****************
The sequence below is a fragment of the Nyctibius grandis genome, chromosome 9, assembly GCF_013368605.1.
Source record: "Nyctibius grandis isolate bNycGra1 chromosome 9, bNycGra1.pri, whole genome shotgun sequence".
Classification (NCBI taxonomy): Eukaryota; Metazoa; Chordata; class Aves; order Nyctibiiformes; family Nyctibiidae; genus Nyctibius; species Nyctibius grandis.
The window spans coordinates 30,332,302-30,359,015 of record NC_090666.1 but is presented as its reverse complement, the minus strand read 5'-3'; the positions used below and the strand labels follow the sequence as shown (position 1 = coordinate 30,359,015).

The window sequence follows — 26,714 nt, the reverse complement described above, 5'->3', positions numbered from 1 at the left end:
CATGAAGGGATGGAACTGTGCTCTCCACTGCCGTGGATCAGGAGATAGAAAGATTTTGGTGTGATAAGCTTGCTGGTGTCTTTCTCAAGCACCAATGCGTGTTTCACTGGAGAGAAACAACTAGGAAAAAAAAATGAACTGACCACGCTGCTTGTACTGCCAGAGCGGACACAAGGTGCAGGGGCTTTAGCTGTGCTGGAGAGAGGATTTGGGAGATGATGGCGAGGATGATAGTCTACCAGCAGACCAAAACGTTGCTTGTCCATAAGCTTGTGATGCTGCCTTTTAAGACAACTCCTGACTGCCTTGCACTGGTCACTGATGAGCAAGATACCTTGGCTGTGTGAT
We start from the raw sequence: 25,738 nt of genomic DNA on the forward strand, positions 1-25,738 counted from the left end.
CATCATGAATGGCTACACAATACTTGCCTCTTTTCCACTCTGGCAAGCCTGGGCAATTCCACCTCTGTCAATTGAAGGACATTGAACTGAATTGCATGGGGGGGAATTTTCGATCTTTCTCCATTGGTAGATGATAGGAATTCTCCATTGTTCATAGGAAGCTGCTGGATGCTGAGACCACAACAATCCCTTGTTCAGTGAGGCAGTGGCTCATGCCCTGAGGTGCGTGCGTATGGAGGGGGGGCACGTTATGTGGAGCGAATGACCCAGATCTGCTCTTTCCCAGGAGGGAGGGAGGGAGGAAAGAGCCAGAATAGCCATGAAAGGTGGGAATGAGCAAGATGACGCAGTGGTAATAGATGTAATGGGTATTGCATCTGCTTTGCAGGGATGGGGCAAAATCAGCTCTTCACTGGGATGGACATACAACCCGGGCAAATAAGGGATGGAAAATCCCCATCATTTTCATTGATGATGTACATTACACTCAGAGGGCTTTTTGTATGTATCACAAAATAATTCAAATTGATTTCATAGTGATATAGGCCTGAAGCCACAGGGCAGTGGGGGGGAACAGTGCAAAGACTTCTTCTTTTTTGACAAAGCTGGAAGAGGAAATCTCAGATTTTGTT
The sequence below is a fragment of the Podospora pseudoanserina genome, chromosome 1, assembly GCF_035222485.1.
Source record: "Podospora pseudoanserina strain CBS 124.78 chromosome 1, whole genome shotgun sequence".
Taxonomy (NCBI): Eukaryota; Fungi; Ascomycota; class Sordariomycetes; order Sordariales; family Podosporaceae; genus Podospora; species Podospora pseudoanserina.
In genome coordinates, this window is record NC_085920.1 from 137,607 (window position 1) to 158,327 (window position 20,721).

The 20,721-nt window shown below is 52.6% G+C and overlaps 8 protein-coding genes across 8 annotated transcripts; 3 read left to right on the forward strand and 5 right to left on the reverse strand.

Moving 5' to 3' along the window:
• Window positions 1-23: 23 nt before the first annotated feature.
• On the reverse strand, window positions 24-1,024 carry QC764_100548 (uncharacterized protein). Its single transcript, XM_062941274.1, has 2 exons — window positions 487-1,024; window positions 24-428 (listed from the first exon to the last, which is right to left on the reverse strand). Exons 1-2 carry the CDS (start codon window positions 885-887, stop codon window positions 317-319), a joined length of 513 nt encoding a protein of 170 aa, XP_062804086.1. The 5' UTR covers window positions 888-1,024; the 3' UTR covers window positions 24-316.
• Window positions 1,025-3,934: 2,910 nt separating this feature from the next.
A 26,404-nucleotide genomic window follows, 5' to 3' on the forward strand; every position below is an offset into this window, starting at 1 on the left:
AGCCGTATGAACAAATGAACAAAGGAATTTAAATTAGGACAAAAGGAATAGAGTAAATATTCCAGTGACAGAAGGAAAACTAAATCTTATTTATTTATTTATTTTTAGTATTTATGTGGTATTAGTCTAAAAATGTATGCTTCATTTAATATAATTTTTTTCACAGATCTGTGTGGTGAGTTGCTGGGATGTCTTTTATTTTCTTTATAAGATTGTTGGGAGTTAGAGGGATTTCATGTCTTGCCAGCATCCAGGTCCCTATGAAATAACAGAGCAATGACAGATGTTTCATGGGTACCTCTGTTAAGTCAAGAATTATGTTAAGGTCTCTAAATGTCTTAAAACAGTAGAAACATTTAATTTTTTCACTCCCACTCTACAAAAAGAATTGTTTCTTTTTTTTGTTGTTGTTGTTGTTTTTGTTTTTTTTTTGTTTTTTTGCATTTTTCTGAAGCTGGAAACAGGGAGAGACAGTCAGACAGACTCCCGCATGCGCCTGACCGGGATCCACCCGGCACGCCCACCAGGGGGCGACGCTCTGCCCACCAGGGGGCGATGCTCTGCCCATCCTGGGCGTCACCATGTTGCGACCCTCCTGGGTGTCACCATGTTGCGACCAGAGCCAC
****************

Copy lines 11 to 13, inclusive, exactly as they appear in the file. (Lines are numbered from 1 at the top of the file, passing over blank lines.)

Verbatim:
Taxonomy (NCBI): Eukaryota; Fungi; Ascomycota; class Sordariomycetes; order Sordariales; family Podosporaceae; genus Podospora; species Podospora pseudoanserina.
In genome coordinates, this window is record NC_085920.1 from 137,607 (window position 1) to 158,327 (window position 20,721).

The 20,721-nt window shown below is 52.6% G+C and overlaps 8 protein-coding genes across 8 annotated transcripts; 3 read left to right on the forward strand and 5 right to left on the reverse strand.